FTC’s Proposed Ban on Noncompete Clauses
In recent weeks the national news media has been abuzz with articles regarding the Federal Trade Commission’s proposed new ban on noncompete clauses in the workplace, including a New York Times Op-Ed written by the FTC’s chair. While they may take various forms, oftentimes noncompete clauses are used by employers to restrain departing employees from taking their services to a competitor.
For well over a century, states throughout the U.S. have grappled with the issue of whether, when and under what circumstances an employer may utilize a noncompete clause to restrain employment options of a departing employee. Unsurprisingly within our fifty states, markedly different conclusions have been reached by state legislatures and state courts about the legality of non-compete agreements.
For example, under California law, since the early 19th century every contract that restrains anyone from engaging in a profession, trade, or business is void. In a landmark California Supreme Court decision, the Court upheld the ban on noncompete clauses unless such agreements fell within narrow statutory exceptions. Indeed, even non-compete clauses that only narrowly restrain employees from engaging in their profession, trade, or business may be unenforceable, with employer claims of “reasonableness” irrelevant. Following the Edwards v. Arthur Andersen LLP decision, as a general rule a California employee would only be bound by a non-solicitation agreement if it was designed to protect a company’s trade secrets or other intellectual property.
In contrast, New York law holds that non-compete clauses in employment agreements are enforceable so long as they are reasonable. A non-compete clause is reasonable only if it (1) is no greater than is required for the protection of the legitimate interest of the employer, (2) does not impose undue hardship on the employee, and (3) is not injurious to the public. New York law recognizes the following as an employer’s legitimate interests: protecting trade secrets, protecting competition from a former employee “whose services are unique or extraordinary”, and preventing past employees from exploiting or appropriating a client or customer’s goodwill.
Delaware law also holds that non-compete clauses in employment contracts are enforceable to protect employers from sustaining damages caused by a previous employee’s competition. Applying contract principles, a non-compete clause is enforceable if the employer and the employee mutually assent to the terms of the agreement and the agreement is supported by a bargained-for exchange.
States line up on all ends of this spectrum, and the recent FTC activity foreshadows a potential sea-change in the law surrounding non-competes with federal law preempting the field.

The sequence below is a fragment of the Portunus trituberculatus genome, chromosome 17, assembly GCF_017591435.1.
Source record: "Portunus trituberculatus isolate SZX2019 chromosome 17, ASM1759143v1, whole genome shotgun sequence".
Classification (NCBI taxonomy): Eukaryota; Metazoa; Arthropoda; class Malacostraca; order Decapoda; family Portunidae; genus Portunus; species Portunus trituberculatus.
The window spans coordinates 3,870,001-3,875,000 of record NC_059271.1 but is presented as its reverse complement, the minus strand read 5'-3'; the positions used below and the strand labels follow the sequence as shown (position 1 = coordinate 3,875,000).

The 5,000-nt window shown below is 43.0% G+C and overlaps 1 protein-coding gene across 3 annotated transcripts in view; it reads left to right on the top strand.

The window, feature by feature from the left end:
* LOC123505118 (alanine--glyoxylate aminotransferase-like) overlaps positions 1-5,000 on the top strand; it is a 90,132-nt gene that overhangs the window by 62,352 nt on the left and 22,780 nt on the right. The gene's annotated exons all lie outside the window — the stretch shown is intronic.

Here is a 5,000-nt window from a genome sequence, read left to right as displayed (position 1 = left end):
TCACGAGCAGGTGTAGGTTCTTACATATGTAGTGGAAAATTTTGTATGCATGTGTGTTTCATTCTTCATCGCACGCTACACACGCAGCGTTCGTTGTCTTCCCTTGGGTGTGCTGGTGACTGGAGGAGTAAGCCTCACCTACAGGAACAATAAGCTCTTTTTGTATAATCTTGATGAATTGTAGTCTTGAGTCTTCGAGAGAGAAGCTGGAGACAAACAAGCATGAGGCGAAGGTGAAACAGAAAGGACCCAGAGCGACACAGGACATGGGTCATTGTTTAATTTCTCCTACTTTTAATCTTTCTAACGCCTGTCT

Early in the Biden Administration, an executive order directed the entirety of the federal government to prioritize work involving competition policy and enforcement in the labor markets. While cast in terms of broad worker protection that would improve worker mobility involving low-wage earners including hourly food service workers who may be bound by restrictive non-competes, the proposed FTC rulemaking appears to not distinguish between low-paid hourly workers versus highly paid executives or key management in large companies or even start-ups.
The proposed FTC rule unveiled early this year designates non-compete clauses and functional non-compete clauses as an unfair method of competition. Practices that are designated unfair methods of competition are unlawful and prohibited. The FTC defines a non-compete clause as “a contractual term between an employer and a worker that prevents the worker from seeking or accepting employment with a person, or operating a business, after the conclusion of the worker’s employment with the employer.” On the other hand, the FTC defines a functional non-compete clause as “a contractual term that is a de facto non-compete clause” because it has the same effect of a non-compete. The FTC offers two (non-exhaustive) examples of a functional non-compete:
A non-disclosure agreement between an employer and a worker that is written so broadly that it effectively precludes the worker from working in the same field after the conclusion of the worker’s employment with the employer.
A contractual term between an employer and a worker that requires the worker to pay the employer or a third-party entity for training costs if the worker’s employment terminates within a specified time period, where the required payment is not reasonably related to the costs the employer incurred for training the worker.